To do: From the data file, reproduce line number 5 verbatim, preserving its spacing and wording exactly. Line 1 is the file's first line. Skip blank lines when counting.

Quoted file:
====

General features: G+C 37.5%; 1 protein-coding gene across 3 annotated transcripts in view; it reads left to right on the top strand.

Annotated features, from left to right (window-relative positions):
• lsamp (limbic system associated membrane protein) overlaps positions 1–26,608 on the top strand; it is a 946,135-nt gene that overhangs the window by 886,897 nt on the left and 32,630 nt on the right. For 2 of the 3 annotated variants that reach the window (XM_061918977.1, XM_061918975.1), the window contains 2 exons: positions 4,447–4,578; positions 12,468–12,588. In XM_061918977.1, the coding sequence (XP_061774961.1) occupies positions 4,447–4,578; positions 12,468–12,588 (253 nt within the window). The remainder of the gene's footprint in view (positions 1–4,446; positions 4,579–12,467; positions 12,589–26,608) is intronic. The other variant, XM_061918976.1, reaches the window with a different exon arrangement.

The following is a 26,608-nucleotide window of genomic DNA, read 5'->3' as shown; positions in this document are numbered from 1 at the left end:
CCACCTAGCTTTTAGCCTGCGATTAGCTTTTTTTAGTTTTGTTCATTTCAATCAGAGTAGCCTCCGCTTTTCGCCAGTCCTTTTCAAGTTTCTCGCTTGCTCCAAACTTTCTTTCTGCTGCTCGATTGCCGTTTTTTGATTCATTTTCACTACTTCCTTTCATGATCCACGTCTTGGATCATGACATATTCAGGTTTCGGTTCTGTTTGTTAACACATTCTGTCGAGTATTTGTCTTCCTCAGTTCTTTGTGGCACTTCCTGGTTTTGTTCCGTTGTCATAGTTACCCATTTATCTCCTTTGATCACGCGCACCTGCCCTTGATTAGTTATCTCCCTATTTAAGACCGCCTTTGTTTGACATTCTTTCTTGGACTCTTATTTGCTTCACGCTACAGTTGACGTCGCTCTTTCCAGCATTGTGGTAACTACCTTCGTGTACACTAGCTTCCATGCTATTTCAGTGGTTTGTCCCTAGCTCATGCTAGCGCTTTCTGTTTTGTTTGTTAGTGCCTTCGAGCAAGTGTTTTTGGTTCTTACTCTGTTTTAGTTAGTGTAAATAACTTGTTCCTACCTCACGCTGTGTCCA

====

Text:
CCACCTAGCTTTTAGCCTGCGATTAGCTTTTTTTAGTTTTGTTCATTTCAATCAGAGTAGCCTCCGCTTTTCGCCAGTCCTTTTCAAGTTTCTCGCTTGCTCCAAACTTTCTTTCTGCTGCTCGATTGCCGTTTTTTGATTCATTTTCACTACTTCCTTTCATGATCCACGTCTTGGATCATGACATATTCAGGTTTCGGTTCTGTTTGTTAACACATTCTGTCGAGTATTTGTCTTCCTCAGTTCTTTGTGGCACTTCCTGGTTTTGTTCCGTTGTCATAGTTACCCATTTATCTCCTTTGATCACGCGCACCTGCCCTTGATTAGTTATCTCCCTATTTAAGACCGCCTTTGTTTGACATTCTTTCTTGGACTCTTATTTGCTTCACGCTACAGTTGACGTCGCTCTTTCCAGCATTGTGGTAACTACCTTCGTGTACACTAGCTTCCATGCTATTTCAGTGGTTTGTCCCTAGCTCATGCTAGCGCTTTCTGTTTTGTTTGTTAGTGCCTTCGAGCAAGTGTTTTTGGTTCTTACTCTGTTTTAGTTAGTGTAAATAACTTGTTCCTACCTCACGCTGTGTCCA